According to deadline.com, NBC has closed the book on the series for the current development season after writer David Shore found himself committed full-time to his duties on 'House.' With Shore unable to focus on 'The Rockford Files,' the project has been shelved.
The veteran Fox medical drama had planned an ambitious multi-episode arc featuring Dr. House on the road. However, when that arc was scrapped in the advanced stages, Shore had to jump in and help re-break stories for a significant portion of the season, which also recently grew larger after Fox ordered an extra episode.
Television Critics Honor 'Glee,' 'Modern Family,' 'Lost,' 'Breaking Bad,' 'The Good Wife' - TCA Report
The TCA Awards are always a hoot, mainly because the critics put their tape recorders away and just hang out with the folks we're honoring that night. And tonight, there was a pretty good crowd:
-- Ryan Murphy accepted three awards on behalf of 'Glee' (Best New Program, Program of the Year, and Jane Lynch's award for Outstanding Achievement in Comedy), he and writer Ian Brennan extolling the importance of public funding for school arts programs,
-- Tom Hanks, accepting the Outstanding Miniseries or Movie award for 'The Pacific' saying 'I'm not f--king dressing up for you guys anymore" after seeing host Dax Shepard's red suit, Murphy's t-shirt-under-tux-jacket look, and the entire cast of 'Yo Gabba Gabba' out to accept the award for Outstanding Youth Programming,
-- Damon Lindelof, accepting the Outstanding Achievement in Drama Award for 'Lost' (which tied with 'Breaking Bad') reading all the nasty tweets he got after the show's epic finale,
-- Steven Levitan, accepting the Outstanding Achievement in Comedy Award for 'Modern Family,' telling the crowd that he was out of the country and didn't have time to memorize his speech, then talking about just-departed ABC entertainment chief Steve McPherson, quoting him as saying "as long as I'm around, your show is safe."
Mulroney did a brief turn on 'Friends' in 2003, but his most famous role was the object of Julia Roberts' obsession -- and Cameron Diaz's fiance -- in 'My Best Friend's Wedding.' 'The Rockford Files' is his first major shot at TV.
This week, we're going to take a bit of a departure from the shows we normally cover. It's very rare that a show that puts out 76 episodes could be considered by anyone to be gone too soon, and yet I make the argument that 8 Simple Rules (for Dating My Teenage Daughter) is that show.
I'm also not going to try and convince you that 8 Simple Rules was one of the greatest sitcoms of all time, because it simply wasn't. It was a fairly standard, solid series headlined by a brilliant comic actor... and then it became something else.
Maybe because it is one of the classic private eye shows of all-time. House creator David Shore is writing a new, updated version of the show, and if there's one thing that makes me feel better about it is the fact that Shore hates updating shows like this but made an exception because it's one of his favorite shows, too.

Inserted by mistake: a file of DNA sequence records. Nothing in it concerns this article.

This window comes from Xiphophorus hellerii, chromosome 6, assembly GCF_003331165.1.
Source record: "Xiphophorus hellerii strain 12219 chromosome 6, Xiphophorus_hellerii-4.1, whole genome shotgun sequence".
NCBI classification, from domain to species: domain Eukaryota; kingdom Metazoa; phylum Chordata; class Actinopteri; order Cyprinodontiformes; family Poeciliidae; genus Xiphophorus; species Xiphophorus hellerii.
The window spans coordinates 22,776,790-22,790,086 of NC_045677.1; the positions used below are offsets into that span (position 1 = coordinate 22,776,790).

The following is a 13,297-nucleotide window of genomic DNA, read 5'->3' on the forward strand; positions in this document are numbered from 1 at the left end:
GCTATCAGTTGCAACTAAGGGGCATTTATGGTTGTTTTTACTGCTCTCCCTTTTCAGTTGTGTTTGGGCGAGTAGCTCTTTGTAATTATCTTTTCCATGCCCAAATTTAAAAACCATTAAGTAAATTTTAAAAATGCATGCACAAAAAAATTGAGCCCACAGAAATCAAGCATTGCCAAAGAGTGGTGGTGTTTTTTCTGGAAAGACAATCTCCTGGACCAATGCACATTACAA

1. The likability factor
Since the opening episode, there hasn't been a more attractive and likable competitor on The Next Food Network Star. Jeffrey makes viewers feel comfortable, like a Tom Selleck or James Garner, and when you're talking about TV personalities, that's the most important asset. Jeffrey would be welcomed on TVs in living rooms -- and kitchens -- around the country.
Sometimes it's really easy to forget that some of your favorite stars are getting up there in age. For example, Rockford Files/8 Simple Rules star James Garner.
The veteran actor, now 80, suffered a minor stroke the other day. Entertainment Tonight is reporting that he had surgery and will be home later this week. No other details are available at this time (even that ET page above is rather brief), but he seems to be doing well. I'm sure the TV show will have more information later today.
Older fans will remember Garner from such shows as Nichols. Really old fans will remember him from the '50s western Maverick (a role he reprised in the early '80s series Bret Maverick). Checking his credits, I completely forgot that he played God in the short-lived animated series God, The Devil, and Bob in 2000. Of course, I forget that show in general.
[via TV Tattle]
Pete Emslie, a Canadian-born artist who works mostly as an illustrator for Disney merchandise and children's books, has a site with some really amazing caricatures, many of them television celebrities. His drawing of Larry King is on the right, but also check out this drawing of Don Rickles from Jeff Pidgeon's blog, where I first read about Emslie's site.
As Pidgeon points out, Emslie's caricature is more than just a good likeness, it also captures the essence of the real person. That mischievous grin and those bright ornery eyes tell volumes. I also love how King's shoulders are almost higher than his head.
(S02E19) I think that if I was going to choose one line to describe this episode it would be Dean's boast to Sam, "I am freakin' velvety smooth." Because, he was tonight, and more importantly for the viewers, the Supernatural team is just as velvety smooth as their wise-cracking hero. This was a very well done installment that hit all of its marks.
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